Life scientists also use hashtags to organize topics and to inspire each other. For example, #madwriting was started by @nparmalee to encourage time for researchers to leave the bench and computer and concentrate on writing, presumably publications and theses. This hashtag is used about 350 times a month and helps scientists to unite over a common task. #scicomm and #scienceblogging document tweets about science communication and blogging, respectively, and were started by science online superstar @BoraZ. The hashtag #greenfieldism was started by @carlzimmer in response to a statement made by Susan Greenfield that use of the the internet leads to autism. This ‘meme,’ or a theme copied and disseminated broadly on the internet, resulted in 1400 tweets, as scientists joked about ridiculous causes for everything from earthquakes to global warming. We see that scientists have a great sense of humor as they interact on Twitter, and have started hashtags such as #drunksci in which they talk about doing science inebriated (hopefully joking, of course that isn’t safe!).

In general, hashtags are also used for chats on Twitter, in which the leader usually designates a set time (normally weekly) for whoever wants to join an active conversation on a topic. We don’t see this as much with the life scientists, and believe a big opportunity exists for further engagement by choosing hashtags to discuss topics important to researchers. Currently we see many life science companies in ‘broadcast’ mode (see our Twitter list), they tend to sprinkle hashtags into their updates to get more exposure, but no concerted effort has been made to standardize them and use them to engage researchers. For example, what is the standard hashtag for stem cells, #stemcell or #stemcells? Which should be chosen to avoid ‘contamination’ with unrelated tweets? The very general hashtags #lifescience and #biotech are used about 800 and 3000 times per month, respectively, with the latter containing more ‘noise’ from non-life scientists (e.g., investors, GMO opponents, etc.).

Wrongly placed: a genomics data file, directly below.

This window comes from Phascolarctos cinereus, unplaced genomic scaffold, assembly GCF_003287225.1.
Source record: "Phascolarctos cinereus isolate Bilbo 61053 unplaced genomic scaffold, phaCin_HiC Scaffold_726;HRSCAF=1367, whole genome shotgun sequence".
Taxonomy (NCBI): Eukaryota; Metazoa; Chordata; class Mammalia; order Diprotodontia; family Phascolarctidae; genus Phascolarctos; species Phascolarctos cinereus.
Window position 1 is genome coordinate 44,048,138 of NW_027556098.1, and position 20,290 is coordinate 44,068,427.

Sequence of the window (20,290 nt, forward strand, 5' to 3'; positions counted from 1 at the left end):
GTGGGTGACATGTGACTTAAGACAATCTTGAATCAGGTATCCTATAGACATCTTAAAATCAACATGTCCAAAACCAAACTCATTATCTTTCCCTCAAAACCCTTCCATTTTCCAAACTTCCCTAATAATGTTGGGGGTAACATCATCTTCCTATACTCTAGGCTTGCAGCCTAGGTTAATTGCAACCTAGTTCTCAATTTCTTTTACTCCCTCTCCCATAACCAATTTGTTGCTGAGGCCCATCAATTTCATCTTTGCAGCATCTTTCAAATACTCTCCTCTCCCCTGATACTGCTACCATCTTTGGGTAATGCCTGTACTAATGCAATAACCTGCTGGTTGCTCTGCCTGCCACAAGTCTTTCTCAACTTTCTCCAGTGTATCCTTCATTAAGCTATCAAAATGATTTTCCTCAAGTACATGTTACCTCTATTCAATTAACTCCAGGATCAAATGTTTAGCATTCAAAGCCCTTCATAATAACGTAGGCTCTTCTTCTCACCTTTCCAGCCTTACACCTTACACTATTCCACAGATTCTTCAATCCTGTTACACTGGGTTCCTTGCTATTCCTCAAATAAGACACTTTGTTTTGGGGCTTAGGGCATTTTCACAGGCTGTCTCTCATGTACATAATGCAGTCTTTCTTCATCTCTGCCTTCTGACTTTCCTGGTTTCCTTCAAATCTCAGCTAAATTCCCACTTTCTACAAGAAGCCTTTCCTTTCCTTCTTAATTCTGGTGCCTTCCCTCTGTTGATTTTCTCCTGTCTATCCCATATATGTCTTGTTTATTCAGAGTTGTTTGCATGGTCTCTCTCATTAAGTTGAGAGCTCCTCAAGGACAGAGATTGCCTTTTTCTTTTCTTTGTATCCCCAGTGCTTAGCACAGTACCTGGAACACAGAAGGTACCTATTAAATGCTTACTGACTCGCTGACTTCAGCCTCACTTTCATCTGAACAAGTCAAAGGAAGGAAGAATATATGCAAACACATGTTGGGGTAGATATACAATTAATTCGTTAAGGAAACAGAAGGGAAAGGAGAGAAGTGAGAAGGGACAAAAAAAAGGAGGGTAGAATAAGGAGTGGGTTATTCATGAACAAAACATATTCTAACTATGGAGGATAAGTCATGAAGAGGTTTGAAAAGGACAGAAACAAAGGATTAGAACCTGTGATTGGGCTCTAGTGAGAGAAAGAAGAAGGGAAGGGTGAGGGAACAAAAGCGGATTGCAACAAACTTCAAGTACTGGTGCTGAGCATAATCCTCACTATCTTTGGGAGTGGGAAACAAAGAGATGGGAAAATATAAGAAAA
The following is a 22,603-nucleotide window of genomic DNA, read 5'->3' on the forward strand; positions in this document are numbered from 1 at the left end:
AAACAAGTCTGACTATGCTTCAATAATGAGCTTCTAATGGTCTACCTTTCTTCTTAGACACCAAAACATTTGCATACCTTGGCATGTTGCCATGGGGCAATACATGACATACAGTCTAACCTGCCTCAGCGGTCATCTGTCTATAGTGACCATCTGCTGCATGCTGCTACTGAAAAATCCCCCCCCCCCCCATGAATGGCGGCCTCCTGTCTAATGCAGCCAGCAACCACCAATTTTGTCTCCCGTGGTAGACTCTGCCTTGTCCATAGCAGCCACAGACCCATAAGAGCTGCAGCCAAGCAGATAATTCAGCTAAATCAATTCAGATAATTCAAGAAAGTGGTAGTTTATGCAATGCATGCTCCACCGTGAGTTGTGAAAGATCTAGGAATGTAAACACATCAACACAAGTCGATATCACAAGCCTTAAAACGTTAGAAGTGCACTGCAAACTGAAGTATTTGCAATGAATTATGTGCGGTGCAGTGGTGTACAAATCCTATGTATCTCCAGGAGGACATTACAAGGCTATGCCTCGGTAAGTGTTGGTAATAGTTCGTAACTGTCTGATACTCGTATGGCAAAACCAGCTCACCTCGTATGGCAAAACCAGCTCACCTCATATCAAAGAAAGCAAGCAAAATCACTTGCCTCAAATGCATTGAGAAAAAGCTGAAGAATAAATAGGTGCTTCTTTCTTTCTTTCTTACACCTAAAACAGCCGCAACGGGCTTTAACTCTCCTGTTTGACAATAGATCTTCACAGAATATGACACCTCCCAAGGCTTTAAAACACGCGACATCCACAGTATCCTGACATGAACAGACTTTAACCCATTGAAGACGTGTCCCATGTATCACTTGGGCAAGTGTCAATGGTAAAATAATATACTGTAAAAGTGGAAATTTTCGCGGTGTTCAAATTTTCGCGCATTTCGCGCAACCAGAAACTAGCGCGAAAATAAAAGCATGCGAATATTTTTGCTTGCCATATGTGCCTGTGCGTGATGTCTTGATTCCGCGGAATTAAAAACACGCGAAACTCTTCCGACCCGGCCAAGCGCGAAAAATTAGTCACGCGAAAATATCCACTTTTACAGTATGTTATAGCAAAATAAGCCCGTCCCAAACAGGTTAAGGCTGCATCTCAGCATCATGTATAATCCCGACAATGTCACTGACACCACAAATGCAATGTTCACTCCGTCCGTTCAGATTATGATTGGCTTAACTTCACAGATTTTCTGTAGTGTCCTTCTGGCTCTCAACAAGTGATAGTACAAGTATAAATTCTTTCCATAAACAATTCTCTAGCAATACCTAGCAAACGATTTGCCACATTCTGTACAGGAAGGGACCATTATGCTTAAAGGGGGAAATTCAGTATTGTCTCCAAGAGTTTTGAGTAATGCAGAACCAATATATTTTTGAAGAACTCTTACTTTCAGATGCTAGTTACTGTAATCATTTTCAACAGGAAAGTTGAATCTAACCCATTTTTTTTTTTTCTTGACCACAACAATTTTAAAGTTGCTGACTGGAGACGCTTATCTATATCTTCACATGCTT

We will continue to collect and analyze life science tweets and other social media data so we can provide guidance, and we invite you to add terms in the ‘topic’ or ‘chat’ category to the Life Science Hashtags spreadsheet. Starting a chat is a fantastic way to get engagement, why not start one so you can become a channel of information? You’ll also glean information once standardized hashtags are in place, as can be seen with our Social Media Compass™ report on the ASM 2011 conference which was created using the #asm2011 hashtag. We are actively monitoring tweets from all items in the Life Science Hashtags document, feel free to reach out to us with terms you’d like us to track or to discuss a Social Media Compass report. Another great way to get started is to follow relevant hashtags (use a search column) in a Twitter application such as Hootsuite or Tweetdeck, and use them in updates where appropriate to get more exposure.

Which topics would you like to see discussed on Twitter?

Special thanks to Angela Alexander (@thecancergeek) and Jonathan Gross of BioData for lots of help in generating and maintaining the Life Science Hashtags document.

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2 Comments
  1. This was useful. We also had the impression that micro blogging is not very popular among scientists. This research has helped clear doubts a bit :)